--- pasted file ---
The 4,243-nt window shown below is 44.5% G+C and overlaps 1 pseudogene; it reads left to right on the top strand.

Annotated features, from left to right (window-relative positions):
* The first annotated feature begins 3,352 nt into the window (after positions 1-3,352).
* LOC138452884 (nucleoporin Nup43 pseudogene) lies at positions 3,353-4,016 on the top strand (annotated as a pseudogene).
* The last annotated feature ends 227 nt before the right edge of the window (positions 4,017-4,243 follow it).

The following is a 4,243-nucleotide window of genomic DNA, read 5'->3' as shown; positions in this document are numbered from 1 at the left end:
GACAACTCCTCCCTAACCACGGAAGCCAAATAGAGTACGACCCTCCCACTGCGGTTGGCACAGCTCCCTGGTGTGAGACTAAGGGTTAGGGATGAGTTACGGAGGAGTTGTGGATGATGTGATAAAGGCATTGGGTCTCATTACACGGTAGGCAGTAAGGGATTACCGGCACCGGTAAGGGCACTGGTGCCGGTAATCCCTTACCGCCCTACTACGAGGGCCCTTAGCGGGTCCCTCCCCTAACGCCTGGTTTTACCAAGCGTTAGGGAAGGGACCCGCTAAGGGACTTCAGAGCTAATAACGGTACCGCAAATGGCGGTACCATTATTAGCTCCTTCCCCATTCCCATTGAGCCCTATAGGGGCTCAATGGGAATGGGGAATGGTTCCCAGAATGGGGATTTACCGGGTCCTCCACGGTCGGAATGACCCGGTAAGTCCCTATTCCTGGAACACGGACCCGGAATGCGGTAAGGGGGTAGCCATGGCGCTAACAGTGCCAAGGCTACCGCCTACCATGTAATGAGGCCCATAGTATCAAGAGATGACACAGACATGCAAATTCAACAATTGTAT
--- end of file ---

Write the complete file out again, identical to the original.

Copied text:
The 4,243-nt window shown below is 44.5% G+C and overlaps 1 pseudogene; it reads left to right on the top strand.

Annotated features, from left to right (window-relative positions):
* The first annotated feature begins 3,352 nt into the window (after positions 1-3,352).
* LOC138452884 (nucleoporin Nup43 pseudogene) lies at positions 3,353-4,016 on the top strand (annotated as a pseudogene).
* The last annotated feature ends 227 nt before the right edge of the window (positions 4,017-4,243 follow it).

The following is a 4,243-nucleotide window of genomic DNA, read 5'->3' as shown; positions in this document are numbered from 1 at the left end:
GACAACTCCTCCCTAACCACGGAAGCCAAATAGAGTACGACCCTCCCACTGCGGTTGGCACAGCTCCCTGGTGTGAGACTAAGGGTTAGGGATGAGTTACGGAGGAGTTGTGGATGATGTGATAAAGGCATTGGGTCTCATTACACGGTAGGCAGTAAGGGATTACCGGCACCGGTAAGGGCACTGGTGCCGGTAATCCCTTACCGCCCTACTACGAGGGCCCTTAGCGGGTCCCTCCCCTAACGCCTGGTTTTACCAAGCGTTAGGGAAGGGACCCGCTAAGGGACTTCAGAGCTAATAACGGTACCGCAAATGGCGGTACCATTATTAGCTCCTTCCCCATTCCCATTGAGCCCTATAGGGGCTCAATGGGAATGGGGAATGGTTCCCAGAATGGGGATTTACCGGGTCCTCCACGGTCGGAATGACCCGGTAAGTCCCTATTCCTGGAACACGGACCCGGAATGCGGTAAGGGGGTAGCCATGGCGCTAACAGTGCCAAGGCTACCGCCTACCATGTAATGAGGCCCATAGTATCAAGAGATGACACAGACATGCAAATTCAACAATTGTAT